Olympic Games as Performance and Public Event: The Case of the XVII Winter Olympic Games in Norway, Volume 94

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Arne Martin Klausen
Berghahn Books, 1999 - Social Science - 230 pages
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Sports, and in particular the Olympic Games, are enjoying a rapid increase in interest among social scientists worldwide, who see them as important "public events." This volume offers the first analysis of the Winter Olympic Games, primarily based on the Lillehammer Games of 1994. The authors identify "olympism" as a key agent in the modernization process and, more specifically, ask how the winter games, as a mega-event, relate to Norwegian culture and ethos.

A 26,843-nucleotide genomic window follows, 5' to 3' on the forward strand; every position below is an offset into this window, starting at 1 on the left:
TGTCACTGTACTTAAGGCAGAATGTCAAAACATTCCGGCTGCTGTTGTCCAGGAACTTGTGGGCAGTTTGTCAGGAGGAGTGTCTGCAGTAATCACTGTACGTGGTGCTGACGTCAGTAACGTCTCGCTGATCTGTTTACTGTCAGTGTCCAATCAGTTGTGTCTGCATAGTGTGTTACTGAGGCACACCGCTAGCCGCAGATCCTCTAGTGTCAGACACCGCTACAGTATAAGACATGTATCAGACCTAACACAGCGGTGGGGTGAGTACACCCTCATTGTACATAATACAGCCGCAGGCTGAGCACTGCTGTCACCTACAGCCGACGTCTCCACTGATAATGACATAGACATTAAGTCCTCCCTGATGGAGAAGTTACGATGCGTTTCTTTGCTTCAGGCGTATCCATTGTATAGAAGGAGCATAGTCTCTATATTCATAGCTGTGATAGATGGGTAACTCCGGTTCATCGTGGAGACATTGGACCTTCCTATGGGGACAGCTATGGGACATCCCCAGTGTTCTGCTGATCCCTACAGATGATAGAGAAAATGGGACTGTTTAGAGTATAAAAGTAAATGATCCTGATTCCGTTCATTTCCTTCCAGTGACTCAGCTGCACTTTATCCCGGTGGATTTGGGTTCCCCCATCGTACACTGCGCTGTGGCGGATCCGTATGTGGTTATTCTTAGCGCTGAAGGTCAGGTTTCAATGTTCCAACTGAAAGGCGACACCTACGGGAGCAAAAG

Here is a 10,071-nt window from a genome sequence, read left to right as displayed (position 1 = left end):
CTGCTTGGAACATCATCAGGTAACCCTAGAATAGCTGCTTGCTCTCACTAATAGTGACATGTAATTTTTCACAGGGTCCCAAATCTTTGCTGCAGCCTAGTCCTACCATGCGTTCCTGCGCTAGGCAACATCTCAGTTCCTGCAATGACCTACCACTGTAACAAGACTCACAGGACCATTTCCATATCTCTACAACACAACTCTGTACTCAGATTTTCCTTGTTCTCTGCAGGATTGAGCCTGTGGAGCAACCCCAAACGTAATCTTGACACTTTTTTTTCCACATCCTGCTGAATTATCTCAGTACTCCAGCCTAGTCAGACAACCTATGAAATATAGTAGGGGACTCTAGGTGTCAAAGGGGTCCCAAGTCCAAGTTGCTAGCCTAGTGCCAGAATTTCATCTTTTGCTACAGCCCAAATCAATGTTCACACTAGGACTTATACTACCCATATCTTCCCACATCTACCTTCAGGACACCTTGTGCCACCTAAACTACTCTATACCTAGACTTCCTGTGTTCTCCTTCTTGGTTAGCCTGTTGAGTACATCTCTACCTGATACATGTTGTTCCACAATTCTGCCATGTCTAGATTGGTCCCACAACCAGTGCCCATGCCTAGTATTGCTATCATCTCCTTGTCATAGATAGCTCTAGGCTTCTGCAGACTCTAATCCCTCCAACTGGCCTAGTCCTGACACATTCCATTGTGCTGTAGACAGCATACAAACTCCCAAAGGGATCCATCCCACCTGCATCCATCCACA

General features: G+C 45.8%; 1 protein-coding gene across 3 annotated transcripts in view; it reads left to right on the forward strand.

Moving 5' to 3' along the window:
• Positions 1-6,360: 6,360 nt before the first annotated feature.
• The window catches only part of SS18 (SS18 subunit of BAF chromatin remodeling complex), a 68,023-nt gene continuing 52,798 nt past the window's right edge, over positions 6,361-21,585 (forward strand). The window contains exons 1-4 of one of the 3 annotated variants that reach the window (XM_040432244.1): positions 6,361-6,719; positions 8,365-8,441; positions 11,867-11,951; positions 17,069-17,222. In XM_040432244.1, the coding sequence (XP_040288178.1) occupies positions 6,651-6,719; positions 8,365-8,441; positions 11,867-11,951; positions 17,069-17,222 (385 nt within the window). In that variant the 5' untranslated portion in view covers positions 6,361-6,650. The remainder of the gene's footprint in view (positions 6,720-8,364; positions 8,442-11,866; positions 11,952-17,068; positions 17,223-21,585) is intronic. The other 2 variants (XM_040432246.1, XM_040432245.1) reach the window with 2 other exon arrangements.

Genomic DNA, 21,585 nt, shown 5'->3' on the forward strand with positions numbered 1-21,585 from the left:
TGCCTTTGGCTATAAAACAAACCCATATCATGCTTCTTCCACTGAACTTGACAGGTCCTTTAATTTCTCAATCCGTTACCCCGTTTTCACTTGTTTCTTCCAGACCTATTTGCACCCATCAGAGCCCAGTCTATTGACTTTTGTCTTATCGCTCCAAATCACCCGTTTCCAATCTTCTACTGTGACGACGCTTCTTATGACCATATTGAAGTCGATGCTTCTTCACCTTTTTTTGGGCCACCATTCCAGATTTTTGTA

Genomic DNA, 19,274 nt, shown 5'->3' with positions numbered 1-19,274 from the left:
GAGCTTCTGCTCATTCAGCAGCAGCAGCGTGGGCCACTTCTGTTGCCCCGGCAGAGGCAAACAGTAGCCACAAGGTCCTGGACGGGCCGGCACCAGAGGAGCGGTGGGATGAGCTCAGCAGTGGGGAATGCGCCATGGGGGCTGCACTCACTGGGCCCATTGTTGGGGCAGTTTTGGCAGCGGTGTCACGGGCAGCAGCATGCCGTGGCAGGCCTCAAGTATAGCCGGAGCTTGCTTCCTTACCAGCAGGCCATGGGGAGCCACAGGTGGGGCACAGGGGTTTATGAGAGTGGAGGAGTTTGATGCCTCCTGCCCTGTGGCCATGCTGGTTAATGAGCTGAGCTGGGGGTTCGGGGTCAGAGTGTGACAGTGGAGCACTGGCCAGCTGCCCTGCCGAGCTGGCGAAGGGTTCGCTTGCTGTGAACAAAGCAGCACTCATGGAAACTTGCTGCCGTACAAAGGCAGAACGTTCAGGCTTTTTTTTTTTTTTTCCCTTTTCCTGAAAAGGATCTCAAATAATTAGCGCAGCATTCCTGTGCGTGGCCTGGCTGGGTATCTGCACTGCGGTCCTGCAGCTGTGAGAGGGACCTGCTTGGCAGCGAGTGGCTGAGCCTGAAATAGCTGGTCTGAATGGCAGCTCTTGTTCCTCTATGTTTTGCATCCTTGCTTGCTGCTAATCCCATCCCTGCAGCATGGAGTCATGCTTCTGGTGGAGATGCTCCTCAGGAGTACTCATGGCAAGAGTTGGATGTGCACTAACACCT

The authors of these specially commissioned papers examine various aspects of this encounter, including problems such as gender as related to nature and culture, masculinity and heroism, national identity and invention of tradition, the impact of venue construction on a traditional cultural landscape, the ideological criticism of the I.O.C. as it emerged, dramatically, before the opening of the Games and the conflict between the Norwegians and the Greeks over the ritual status of the two flames used during the torch relay, one from Olympia and one from Morgedalin Telemark, "the cradle of skiing."


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The Olympic Games
Reinvention of Tradition
Producing Norwegian Culture for Domestic
The Vernacular Landscape
Notes on Contributors

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About the author (1999)

Klausen is professor Emeritus at the Institute of Social Anthropology, University of Oslo.

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